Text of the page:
Findings show that there might be revenue shortfall from visa; e-PASS, ECOWAS Residence Card, the Combined Expatriate Residence Permit and Aliens Card and other documents issued by the NIS due to the reduced number of foreign visitors and expatriates in the country following COVID-19 travel restrictions.
Immigration sources said the number of Italians, Britons, South Africans, Chinese, Indians, and other Asians, who constitute a large percentage of expatriates in the country, had reduced on account of travel restrictions imposed by their respective countries.
The erstwhile Comptroller-General of Immigration, Muhammad Babandede had said the service recorded a 40 per cent revenue shortfall in 2020 due to the COVID-19 pandemic.
Figures from the NIS showed that in 2018, the immigration service generated N20.3bn from CERPAC; N40.7bn in 2019, and N16.7bn in 2020.
Envoy Considers Establishment Of Chinese Banks In Nigeria To Boost Economy
Mr Cui Jianchun, the Chinese Ambassador to Nigeria, says he is in talks with Chinese owned Banks to establish operations in Nigeria.
This, the envoy said, is to boost Nigeria’s economy and expand trade relations between the two nations.
Cui made this known on Tuesday in Abuja while addressing Journalists during the commemoration of the 2021 Chinese Moon Festival and China-Nigeria Cultural week.
According to Cui, the establishment of Chinese Banks in Nigeria will also be one of the key areas of discussion during the China-Nigeria Binational Committee meeting, which he is also pushing for the establishment.
He said that an efficient financial institution was a key driver to achieving a strong economy, one Nigeria can learn from China’s experience.
“Before my departure from Beijing to Abuja, I talked to several banks in China. When you list the World’s 10 big banks, six are in China.
“The Banking sector is very important, because, without money, we cannot build our industries.
“What I am thinking here is best to talk to the governor of Central Bank and how we can allow the Chinese Banks to run office here and now, they are doing the feasibility studies on that.
“I am working hard that in the Bi-national meeting, I hope we can make a big decision and give a big push to let the banking industry and insurance industry because financial integration and institutions are key.
“If you go to China, you will find our banking industry is very powerful, not only for business but the change in the way of life.
“Because of the COVID-19, the Banking Industry is a little hesitant, but I told them Nigeria has a lot of human resources and as long as we work together, we can do big things.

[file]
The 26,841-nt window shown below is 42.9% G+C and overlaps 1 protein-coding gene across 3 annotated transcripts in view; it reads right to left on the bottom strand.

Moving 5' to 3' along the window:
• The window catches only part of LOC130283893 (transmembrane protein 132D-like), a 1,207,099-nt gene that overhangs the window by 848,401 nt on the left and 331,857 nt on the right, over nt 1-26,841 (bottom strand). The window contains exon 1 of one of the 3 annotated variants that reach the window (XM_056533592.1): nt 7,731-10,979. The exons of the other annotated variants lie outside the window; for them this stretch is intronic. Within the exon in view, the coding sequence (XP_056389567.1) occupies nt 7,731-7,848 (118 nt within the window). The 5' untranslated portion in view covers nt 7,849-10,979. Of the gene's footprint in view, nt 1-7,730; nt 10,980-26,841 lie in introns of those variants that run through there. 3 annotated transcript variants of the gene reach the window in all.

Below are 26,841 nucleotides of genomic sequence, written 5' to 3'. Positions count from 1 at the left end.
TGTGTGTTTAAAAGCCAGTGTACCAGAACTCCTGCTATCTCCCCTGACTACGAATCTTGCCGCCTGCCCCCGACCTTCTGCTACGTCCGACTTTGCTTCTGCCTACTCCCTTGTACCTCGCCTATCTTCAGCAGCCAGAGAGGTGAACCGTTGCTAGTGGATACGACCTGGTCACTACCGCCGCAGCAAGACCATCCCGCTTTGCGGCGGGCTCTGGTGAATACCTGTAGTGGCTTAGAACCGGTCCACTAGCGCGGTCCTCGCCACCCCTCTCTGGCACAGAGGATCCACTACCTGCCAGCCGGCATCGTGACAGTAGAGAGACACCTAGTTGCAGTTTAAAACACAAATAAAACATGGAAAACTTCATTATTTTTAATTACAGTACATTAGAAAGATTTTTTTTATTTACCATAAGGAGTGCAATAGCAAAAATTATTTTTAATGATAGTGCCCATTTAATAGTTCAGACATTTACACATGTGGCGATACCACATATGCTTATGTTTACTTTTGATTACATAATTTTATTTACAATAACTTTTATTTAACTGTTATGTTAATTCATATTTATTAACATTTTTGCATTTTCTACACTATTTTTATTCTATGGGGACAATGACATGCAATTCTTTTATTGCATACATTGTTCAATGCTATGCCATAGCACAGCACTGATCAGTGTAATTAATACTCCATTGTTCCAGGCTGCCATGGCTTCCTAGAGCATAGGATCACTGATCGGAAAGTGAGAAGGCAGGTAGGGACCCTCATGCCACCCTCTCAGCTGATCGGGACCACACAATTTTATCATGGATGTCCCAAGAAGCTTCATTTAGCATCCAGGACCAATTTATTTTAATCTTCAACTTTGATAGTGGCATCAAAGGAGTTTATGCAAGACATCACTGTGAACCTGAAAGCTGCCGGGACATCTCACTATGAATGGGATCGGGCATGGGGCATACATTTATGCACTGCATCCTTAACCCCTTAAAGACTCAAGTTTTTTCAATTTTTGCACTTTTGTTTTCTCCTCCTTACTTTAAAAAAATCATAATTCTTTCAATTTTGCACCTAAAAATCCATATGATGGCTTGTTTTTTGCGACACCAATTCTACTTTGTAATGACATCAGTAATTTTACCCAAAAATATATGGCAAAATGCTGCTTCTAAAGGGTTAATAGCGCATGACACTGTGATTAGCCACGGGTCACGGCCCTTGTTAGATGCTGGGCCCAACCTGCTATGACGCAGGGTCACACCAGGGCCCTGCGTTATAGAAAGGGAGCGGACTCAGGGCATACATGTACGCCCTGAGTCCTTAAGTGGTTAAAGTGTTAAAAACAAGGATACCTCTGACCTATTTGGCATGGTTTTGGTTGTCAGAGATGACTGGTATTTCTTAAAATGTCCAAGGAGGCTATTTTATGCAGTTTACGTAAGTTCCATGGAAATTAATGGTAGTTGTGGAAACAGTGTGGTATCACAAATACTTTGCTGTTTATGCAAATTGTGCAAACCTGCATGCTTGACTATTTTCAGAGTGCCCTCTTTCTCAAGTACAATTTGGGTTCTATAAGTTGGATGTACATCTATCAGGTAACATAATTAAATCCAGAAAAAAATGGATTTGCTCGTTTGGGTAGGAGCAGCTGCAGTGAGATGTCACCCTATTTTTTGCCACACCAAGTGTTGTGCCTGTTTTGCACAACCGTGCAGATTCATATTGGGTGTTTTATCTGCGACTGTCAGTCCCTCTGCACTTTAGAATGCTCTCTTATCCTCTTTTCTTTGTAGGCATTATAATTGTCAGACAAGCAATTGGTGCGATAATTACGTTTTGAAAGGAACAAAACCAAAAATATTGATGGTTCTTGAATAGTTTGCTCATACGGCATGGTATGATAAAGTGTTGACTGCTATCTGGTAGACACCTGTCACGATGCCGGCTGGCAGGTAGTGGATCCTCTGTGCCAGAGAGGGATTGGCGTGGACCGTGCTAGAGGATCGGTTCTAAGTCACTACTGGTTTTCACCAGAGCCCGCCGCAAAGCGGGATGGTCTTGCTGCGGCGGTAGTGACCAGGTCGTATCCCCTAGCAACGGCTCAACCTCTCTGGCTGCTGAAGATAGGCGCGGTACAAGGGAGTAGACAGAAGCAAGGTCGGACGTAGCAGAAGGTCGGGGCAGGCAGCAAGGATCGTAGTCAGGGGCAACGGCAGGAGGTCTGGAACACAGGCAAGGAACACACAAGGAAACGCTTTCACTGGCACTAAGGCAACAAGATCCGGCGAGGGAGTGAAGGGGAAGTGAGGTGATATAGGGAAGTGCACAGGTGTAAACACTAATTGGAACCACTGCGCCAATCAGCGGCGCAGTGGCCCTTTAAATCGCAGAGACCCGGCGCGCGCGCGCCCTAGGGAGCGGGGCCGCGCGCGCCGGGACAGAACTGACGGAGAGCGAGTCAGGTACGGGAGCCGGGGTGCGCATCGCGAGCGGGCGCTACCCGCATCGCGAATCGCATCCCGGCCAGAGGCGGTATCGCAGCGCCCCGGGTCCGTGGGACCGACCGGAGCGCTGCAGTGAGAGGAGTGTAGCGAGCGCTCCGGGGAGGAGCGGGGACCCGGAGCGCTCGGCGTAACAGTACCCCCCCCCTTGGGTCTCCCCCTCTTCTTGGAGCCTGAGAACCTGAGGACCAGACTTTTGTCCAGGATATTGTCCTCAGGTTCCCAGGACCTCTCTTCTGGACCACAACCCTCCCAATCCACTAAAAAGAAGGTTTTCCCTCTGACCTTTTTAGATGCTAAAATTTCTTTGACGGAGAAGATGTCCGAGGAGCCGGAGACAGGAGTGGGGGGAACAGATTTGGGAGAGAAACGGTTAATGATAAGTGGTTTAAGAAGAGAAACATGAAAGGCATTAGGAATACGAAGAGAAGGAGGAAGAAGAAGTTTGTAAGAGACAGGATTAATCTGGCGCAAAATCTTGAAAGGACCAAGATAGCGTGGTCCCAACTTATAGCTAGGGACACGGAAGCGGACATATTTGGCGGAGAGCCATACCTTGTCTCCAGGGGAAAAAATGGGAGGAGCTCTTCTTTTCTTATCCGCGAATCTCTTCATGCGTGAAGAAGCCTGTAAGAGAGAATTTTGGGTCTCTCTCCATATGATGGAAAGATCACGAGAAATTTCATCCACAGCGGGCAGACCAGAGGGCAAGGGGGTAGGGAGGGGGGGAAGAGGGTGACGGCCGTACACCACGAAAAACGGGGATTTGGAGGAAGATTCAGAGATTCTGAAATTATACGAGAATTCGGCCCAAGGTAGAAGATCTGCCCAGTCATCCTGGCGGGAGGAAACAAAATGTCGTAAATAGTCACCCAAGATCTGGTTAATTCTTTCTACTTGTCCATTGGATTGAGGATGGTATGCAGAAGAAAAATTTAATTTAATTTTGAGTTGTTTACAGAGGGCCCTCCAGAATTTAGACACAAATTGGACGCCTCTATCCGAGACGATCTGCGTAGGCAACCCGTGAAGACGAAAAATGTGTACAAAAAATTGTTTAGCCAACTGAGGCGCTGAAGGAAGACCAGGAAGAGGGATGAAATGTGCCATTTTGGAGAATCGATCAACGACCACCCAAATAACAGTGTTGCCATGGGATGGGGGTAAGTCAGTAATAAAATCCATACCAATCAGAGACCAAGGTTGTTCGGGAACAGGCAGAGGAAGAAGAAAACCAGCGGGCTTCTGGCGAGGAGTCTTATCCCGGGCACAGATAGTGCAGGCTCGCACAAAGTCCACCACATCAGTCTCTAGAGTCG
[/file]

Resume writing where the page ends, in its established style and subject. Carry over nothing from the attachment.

“And that is why it is important to invest in the banking industry, to solve this problem,” Cui said.
Extolling the extant China-Nigeria trade relations, Cui noted that the volume of trade between China and Nigeria is nearly 20 billion US Dollars, with an increase from 2020’s 19.2 billion dollars.
Cui said the Chinese economy is restoring to the normal post-COVID-19 pandemic and both governments are working hard on how to expand imports and exports.
Speaking on the event, Cui said the China’s moon festival is a very important and significant one for China as it symbolises family reunion, national peace and social harmony.
The envoy said the 2021 celebration is also a special one as it coincides with the 50th Anniversary of China-Nigeria’s bilateral relations.
He said that both countries also share Oct. 1 as their National Days.
He said it is also on that note that the Chinese Embassy is honouring 50 Nigerian employees of Chinese Companies in Nigeria for their outstanding performance and contribution to strengthening diplomatic ties.
Dr Ifeoma Anyanwutaku, the Permanent Secretary, Federal Ministry of Information and Culture, also lauded the Nigeria-China relations.
She said the relations had recorded great successes over the past five decades.
“The five decades of co-operation had since witnessed several cultural activities and exchanges in the spheres of arts, music, dance, exhibition, cultural administration, training and capacity building of cultural officers.
“And recently, the development of Cultural Industries centres in Nigeria, among others.
“I must add that China, through the youth-oriented programmes such as the photos competition and similar activities in the past is surely a dependable ally.
“In redirecting the energy and mind of our youth to creative ventures, thereby furthering the Nigerian government’s policy of lifting a hundred million Nigerians out of poverty in the next 10 years”, Anyanwukatu said. (NAN)